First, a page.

Where can you find auto insurance for high risk drivers?

Find cheaper high risk auto insurance online

A common misconception is that involuntary markets are forced on the insurance industry by the states. Insurers would prefer voluntary markets only, but states force them to insure high risk insureds at less than adequate rates. Insurers gain as well.

If there were no involuntary market, complaints about insurance unavailability might force states to constrain underwriting freedom or to replace the private market with a state run monopoly. Several states have monopolistic state funds, and many foreign countries used government run workers’ compensation programs. The pools allow a competitive market at a small cost to insurers. Find general auto insurance rates.

In an effort to keep auto insurance affordable, New Jersey regulators followed a policy of keeping rates in the assigned risk plan at or near rates in the voluntary market (and in some cases, lower than rates in the voluntary market), rather than basing rates on the loss experience of those insured through the plan. As a result of these artificially low rates that bore no cost relationship to losses incurred, auto insurers in New Jersey incurred higher losses on their assigned risk business in New Jersey than in any other state at that time.

From 1977-1981 the Automobile Insurance Plans Service Office estimated the New Jersey operating loss per insured vehicle at $201,53. Meanwhile, the price of insurance for some high risk drivers was actually lower in the state’s assigned risk plan than in the voluntary market.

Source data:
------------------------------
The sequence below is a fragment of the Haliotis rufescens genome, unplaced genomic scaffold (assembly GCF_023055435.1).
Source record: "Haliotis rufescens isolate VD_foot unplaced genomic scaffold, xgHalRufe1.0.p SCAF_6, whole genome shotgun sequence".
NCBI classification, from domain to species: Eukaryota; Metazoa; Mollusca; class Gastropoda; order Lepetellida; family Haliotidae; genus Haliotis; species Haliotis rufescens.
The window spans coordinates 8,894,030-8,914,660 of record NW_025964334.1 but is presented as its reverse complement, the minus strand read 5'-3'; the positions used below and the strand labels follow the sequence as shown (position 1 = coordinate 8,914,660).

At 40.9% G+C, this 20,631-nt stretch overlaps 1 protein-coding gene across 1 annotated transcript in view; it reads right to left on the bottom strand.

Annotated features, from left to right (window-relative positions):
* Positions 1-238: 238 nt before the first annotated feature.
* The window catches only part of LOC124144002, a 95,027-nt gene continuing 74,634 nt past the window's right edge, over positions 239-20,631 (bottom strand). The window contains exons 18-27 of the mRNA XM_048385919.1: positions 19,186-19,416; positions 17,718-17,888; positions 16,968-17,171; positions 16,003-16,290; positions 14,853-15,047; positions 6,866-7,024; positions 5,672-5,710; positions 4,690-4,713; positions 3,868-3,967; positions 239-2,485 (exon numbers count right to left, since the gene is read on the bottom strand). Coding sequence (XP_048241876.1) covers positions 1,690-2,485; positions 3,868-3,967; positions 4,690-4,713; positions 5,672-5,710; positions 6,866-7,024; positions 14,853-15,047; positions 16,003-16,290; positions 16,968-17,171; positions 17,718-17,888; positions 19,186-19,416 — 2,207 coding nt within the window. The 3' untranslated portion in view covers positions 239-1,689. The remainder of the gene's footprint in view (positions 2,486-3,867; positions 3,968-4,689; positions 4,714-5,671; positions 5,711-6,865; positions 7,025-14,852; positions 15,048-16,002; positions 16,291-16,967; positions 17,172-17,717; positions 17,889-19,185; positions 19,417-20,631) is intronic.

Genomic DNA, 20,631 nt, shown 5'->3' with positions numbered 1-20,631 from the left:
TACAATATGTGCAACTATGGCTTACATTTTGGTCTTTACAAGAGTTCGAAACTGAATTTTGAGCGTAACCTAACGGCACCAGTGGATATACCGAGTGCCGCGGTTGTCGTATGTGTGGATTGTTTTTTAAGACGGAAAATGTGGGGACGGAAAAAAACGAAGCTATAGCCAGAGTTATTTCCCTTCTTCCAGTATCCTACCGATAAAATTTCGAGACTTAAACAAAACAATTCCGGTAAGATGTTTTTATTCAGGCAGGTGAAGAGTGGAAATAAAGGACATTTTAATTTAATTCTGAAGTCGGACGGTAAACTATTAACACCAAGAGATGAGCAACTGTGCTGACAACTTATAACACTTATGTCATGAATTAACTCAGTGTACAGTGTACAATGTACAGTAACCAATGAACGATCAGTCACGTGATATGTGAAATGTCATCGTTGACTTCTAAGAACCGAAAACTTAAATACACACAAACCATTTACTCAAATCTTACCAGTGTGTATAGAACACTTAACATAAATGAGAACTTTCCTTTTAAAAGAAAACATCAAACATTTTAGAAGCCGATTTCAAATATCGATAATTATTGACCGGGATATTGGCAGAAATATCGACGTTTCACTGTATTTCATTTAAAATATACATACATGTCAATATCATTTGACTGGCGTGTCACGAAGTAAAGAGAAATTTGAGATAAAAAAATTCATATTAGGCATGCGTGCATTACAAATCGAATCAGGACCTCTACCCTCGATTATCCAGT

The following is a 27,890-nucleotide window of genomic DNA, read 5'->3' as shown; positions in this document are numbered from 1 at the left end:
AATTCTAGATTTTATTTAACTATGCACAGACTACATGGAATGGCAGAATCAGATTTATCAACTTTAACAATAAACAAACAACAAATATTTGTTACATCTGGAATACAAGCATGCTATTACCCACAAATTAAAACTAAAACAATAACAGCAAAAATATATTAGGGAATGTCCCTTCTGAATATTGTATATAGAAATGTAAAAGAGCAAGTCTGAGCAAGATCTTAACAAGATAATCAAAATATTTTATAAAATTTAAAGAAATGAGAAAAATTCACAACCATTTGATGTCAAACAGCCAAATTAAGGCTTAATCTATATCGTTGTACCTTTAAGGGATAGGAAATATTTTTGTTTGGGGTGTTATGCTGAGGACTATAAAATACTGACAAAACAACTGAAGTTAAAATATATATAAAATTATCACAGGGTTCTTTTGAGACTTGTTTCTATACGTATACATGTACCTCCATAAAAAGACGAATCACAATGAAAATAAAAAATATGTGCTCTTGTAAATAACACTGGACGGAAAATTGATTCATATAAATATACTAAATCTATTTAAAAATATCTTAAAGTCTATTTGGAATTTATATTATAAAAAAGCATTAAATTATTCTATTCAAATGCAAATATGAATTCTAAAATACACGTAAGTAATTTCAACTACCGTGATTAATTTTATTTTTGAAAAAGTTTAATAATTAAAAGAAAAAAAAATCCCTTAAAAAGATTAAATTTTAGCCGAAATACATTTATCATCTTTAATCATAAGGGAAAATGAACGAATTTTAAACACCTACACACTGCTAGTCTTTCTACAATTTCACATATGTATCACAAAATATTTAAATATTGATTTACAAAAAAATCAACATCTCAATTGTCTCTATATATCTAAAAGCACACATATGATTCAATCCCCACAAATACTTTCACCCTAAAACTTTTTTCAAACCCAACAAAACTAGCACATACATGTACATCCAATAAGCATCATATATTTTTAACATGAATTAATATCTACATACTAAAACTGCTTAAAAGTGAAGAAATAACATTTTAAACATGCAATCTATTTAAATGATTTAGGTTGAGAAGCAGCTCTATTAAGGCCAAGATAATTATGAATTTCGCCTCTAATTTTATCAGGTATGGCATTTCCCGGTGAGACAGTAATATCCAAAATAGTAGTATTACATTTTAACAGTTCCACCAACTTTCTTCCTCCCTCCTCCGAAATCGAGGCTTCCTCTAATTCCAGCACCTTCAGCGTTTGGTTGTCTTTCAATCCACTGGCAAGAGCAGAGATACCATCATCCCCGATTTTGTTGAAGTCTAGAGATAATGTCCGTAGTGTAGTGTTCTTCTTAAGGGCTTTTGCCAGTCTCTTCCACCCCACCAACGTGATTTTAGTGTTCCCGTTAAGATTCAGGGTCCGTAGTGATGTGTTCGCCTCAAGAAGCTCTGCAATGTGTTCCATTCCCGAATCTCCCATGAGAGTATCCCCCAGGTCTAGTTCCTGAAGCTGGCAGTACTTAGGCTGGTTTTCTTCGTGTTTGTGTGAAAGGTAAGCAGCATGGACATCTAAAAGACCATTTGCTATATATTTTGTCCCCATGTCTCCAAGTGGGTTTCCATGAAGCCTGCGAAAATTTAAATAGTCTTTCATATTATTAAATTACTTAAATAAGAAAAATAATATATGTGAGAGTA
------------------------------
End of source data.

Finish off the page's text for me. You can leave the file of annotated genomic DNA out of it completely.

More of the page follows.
To correct this situation, a new involuntary market mechanism was established in 1984. Under the new legislation, insurers no longer were to be assessed for losses in the involuntary market. Instead, these losses were to be funded by insurance surcharges for all vehicle violations and convictions and from state surcharges on all insurance policies, which in 1988 alone ranged from $110 to $173 on each car insured in the voluntary market. High as these assessments are, most observers feel that they will be insufficient for the foreseeable future to make up for the accumulated deficit, now in excess of $2 billion, in the involuntary market. Find general auto insurance rates!

Meanwhile, state regulators continue to deny voluntary market insurers permission to charge rates commensurate with losses and also continue to keep rates in the involuntary market artificially low. The problem, then, is not fundamentally with the involuntary market mechanism, but comes from the combination of two factors: New Jersey had the nation’s most expensive auto liability insurance system (insurers were required by law to provide unlimited no-fault benefits for medical care arid to fund lawsuits), and regulators refused to allow insurance companies to charge enough to fund the very high losses under this system.

Large involuntary markets and problems for insurers and their customers with the subsidy situation are not confined to New Jersey. Massachusetts also has a huge involuntary market. Insurers’ dissatisfaction with the subsidy situation led Fireman’s Fund, Allstate and several other companies to withdraw from writing any insurance in the state. In 1987, the reinsurance pool’s deficit was $672 million, bringing the total system deficit, since its inception in 1974, to more than $3 billion.

Problems in Massachusetts are compounded by provisions in the law that prevent companies from charging higher rates to high risk drivers, a situation which means that low risk drivers in Massachusetts must subsidize even more of the losses of high risk drivers than they do in states where such drivers pay higher premiums. Compare general auto insurance rates!


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